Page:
When it comes to window blinds, it is now a legal requirement that safety devices are fitted when blinds with looped cords and chains are installed, even in homes without children, as little ones may visit from time-to-time. In fact, if you move home and leave your blinds, you have an obligation to make sure they are legally safe.
There are two safety devices. The first is a safety hook, for blinds that have a looped control chain, such as rollers, verticals and certain Roman blinds. The chain will be held permanently taut and under constant tension by the safety hook. Alternatively, a safety cleat for blinds with control cords, such as Romans, Venetians and pleated blinds, fixes to the wall with the cords of these blinds wrapping around the cleat when the blind is opened. It keeps the cords tidy and neat, but most importantly, out of the reach of children.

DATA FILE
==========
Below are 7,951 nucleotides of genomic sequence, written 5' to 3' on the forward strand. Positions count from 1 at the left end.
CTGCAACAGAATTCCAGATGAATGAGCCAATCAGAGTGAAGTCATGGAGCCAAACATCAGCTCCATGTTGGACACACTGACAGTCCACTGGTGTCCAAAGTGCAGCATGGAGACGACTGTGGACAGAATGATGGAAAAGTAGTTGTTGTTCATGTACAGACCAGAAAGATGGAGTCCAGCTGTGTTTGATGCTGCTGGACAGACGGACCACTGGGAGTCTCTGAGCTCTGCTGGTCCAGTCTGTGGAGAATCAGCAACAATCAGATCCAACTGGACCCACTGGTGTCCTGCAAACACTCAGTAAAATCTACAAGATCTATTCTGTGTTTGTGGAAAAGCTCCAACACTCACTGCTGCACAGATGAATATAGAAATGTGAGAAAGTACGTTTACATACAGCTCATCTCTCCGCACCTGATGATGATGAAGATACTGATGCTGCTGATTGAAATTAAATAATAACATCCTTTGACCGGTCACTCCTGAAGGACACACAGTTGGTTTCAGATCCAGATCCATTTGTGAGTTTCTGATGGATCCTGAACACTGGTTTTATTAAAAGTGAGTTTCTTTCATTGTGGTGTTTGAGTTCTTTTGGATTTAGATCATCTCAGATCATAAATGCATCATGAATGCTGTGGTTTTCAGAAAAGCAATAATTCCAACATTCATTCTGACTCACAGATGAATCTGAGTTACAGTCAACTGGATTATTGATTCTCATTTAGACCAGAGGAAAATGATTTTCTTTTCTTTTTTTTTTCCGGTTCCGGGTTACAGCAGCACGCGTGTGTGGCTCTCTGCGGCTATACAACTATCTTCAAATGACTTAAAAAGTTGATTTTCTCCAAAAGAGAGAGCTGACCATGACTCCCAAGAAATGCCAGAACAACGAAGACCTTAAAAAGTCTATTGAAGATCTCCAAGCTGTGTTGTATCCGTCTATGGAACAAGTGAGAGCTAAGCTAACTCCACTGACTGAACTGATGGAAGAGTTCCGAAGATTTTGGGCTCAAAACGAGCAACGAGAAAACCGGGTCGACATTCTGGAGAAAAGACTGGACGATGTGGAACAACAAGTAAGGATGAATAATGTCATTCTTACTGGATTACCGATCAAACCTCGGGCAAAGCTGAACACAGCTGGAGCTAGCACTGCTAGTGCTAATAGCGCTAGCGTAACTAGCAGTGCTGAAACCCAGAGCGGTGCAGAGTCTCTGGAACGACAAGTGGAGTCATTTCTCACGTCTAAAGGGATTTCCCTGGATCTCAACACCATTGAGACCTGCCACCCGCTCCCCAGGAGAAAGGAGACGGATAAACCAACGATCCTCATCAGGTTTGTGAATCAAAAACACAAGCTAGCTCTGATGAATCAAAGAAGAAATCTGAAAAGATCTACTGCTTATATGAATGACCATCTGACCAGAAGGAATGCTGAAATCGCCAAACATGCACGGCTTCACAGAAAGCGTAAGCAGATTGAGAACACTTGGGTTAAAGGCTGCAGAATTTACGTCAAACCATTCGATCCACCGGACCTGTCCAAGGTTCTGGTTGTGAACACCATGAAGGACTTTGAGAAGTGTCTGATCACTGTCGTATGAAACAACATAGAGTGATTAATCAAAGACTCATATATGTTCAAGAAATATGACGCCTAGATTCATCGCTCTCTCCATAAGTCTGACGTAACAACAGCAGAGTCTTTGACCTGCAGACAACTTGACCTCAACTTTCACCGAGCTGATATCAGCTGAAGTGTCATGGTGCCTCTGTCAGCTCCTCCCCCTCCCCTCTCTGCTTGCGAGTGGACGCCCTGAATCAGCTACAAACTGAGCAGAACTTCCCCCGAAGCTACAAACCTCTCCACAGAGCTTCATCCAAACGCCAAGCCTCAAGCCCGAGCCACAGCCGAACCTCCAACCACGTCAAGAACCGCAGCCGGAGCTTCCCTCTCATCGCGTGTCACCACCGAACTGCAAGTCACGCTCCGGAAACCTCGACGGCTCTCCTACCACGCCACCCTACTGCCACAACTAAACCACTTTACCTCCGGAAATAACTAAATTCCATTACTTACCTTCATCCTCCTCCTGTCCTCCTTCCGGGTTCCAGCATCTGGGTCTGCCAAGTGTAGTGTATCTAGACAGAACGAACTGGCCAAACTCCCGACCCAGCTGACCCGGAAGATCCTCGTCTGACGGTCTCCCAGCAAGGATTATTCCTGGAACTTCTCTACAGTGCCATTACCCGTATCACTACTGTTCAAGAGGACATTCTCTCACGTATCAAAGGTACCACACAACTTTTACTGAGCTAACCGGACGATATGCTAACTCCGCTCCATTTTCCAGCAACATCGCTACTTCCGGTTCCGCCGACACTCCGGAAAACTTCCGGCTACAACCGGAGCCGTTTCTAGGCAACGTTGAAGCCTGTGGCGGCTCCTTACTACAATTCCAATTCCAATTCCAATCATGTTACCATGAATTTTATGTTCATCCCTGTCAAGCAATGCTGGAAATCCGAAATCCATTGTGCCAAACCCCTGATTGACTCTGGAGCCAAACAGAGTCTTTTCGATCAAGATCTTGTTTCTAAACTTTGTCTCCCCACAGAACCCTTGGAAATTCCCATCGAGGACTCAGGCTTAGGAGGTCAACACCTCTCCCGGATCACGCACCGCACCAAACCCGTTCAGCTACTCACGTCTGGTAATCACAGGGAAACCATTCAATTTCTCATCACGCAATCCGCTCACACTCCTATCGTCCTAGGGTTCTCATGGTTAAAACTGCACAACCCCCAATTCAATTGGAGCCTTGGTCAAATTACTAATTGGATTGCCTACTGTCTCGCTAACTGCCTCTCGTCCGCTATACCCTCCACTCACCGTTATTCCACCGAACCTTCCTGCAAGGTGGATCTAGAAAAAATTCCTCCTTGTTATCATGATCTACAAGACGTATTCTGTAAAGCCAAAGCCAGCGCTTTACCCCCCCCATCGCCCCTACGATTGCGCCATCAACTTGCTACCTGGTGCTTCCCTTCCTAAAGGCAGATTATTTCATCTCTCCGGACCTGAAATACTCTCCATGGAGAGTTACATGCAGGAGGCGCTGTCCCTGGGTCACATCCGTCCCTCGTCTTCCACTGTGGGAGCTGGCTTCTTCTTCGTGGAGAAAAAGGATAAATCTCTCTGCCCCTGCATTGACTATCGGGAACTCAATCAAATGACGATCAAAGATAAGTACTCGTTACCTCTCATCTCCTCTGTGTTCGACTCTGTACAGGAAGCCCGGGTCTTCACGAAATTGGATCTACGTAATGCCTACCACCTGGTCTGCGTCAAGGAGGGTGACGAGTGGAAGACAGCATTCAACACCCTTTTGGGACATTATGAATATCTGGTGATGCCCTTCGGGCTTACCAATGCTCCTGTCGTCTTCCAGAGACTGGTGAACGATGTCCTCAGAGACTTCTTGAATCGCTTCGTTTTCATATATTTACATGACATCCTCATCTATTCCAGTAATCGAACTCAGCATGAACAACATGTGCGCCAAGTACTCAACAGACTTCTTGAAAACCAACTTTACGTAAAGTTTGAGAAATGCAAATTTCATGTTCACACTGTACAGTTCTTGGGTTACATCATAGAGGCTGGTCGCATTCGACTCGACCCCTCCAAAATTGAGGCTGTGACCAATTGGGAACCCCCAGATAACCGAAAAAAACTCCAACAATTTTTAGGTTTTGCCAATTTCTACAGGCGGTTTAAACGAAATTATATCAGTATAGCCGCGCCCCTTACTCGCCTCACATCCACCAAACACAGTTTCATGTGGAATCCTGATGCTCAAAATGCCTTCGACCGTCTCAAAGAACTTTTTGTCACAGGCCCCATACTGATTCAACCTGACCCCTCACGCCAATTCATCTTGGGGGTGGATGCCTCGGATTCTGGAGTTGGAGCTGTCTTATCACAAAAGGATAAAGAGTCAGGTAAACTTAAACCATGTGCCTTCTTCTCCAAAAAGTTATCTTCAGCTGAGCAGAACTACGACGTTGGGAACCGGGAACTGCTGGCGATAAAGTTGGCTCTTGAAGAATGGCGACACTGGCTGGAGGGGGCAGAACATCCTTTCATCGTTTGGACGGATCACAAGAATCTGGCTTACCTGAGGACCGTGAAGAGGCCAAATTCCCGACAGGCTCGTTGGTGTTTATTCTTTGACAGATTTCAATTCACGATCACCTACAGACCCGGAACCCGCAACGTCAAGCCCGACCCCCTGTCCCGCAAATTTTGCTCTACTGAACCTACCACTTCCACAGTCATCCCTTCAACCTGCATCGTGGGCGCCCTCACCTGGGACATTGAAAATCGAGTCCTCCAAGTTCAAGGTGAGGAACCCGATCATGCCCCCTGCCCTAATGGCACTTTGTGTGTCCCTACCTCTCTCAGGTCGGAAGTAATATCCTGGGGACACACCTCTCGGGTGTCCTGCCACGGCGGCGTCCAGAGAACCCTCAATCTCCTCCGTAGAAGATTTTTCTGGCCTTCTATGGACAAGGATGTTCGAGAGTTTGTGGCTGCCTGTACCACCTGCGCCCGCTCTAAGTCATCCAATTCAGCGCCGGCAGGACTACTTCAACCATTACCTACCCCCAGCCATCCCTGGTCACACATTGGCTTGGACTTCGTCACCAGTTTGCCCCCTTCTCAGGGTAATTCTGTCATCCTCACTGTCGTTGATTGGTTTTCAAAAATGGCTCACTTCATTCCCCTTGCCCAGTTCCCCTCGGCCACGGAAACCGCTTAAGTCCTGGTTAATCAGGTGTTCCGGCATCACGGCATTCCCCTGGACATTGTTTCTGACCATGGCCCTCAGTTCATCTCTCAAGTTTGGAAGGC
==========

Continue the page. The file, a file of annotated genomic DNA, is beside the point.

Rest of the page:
Blinds with a cleat must be fitted at a minimum height of 1.5m, with cleats fitted no lower than 1.5m too. Hooks must be fitted at the maximum distance from the control mechanism. In addition, there are guidelines when fixing the length of control chains for these types of blinds that ensure the chains will not be too close to the ground.
8. Choosing the perfect pattern
Choice of fabric when picking a roller blind can make a huge difference to its look and overall effect in your room. Neutral fabrics and small-scale patterns can blend into the background so are a good choice if you’re after a low-key look that allows the rest of the decor to take centre stage.
Alternatively, in small spaces that lack oomph or in larger rooms that could use a focal point, choosing a large-scale design or bold colour is an easy way of adding some wow to a plain space. When choosing large-scale fabrics, be mindful of the positioning of a pattern and make sure that the blind size is large enough to show it off fully.